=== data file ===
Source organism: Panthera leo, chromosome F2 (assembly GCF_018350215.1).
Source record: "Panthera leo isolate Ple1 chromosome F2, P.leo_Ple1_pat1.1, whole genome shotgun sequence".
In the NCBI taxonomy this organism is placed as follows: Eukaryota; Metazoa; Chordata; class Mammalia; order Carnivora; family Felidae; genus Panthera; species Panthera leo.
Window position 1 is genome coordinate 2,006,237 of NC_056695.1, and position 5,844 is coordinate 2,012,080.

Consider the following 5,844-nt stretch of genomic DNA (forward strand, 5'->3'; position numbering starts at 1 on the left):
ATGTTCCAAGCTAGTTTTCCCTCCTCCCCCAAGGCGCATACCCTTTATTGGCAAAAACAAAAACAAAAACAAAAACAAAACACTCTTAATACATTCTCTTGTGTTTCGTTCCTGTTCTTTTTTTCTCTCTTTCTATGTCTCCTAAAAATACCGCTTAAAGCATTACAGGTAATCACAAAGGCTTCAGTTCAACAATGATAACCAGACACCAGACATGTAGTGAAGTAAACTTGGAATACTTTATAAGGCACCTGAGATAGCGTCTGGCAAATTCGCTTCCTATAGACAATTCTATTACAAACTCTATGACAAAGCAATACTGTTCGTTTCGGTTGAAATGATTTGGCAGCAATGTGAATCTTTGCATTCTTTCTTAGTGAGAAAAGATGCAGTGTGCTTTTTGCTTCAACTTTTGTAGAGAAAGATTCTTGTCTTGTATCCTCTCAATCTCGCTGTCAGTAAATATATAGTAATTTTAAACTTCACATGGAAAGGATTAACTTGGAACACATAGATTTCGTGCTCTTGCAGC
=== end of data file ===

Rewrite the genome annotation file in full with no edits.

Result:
Source organism: Panthera leo, chromosome F2 (assembly GCF_018350215.1).
Source record: "Panthera leo isolate Ple1 chromosome F2, P.leo_Ple1_pat1.1, whole genome shotgun sequence".
In the NCBI taxonomy this organism is placed as follows: Eukaryota; Metazoa; Chordata; class Mammalia; order Carnivora; family Felidae; genus Panthera; species Panthera leo.
Window position 1 is genome coordinate 2,006,237 of NC_056695.1, and position 5,844 is coordinate 2,012,080.

Consider the following 5,844-nt stretch of genomic DNA (forward strand, 5'->3'; position numbering starts at 1 on the left):
ATGTTCCAAGCTAGTTTTCCCTCCTCCCCCAAGGCGCATACCCTTTATTGGCAAAAACAAAAACAAAAACAAAAACAAAACACTCTTAATACATTCTCTTGTGTTTCGTTCCTGTTCTTTTTTTCTCTCTTTCTATGTCTCCTAAAAATACCGCTTAAAGCATTACAGGTAATCACAAAGGCTTCAGTTCAACAATGATAACCAGACACCAGACATGTAGTGAAGTAAACTTGGAATACTTTATAAGGCACCTGAGATAGCGTCTGGCAAATTCGCTTCCTATAGACAATTCTATTACAAACTCTATGACAAAGCAATACTGTTCGTTTCGGTTGAAATGATTTGGCAGCAATGTGAATCTTTGCATTCTTTCTTAGTGAGAAAAGATGCAGTGTGCTTTTTGCTTCAACTTTTGTAGAGAAAGATTCTTGTCTTGTATCCTCTCAATCTCGCTGTCAGTAAATATATAGTAATTTTAAACTTCACATGGAAAGGATTAACTTGGAACACATAGATTTCGTGCTCTTGCAGC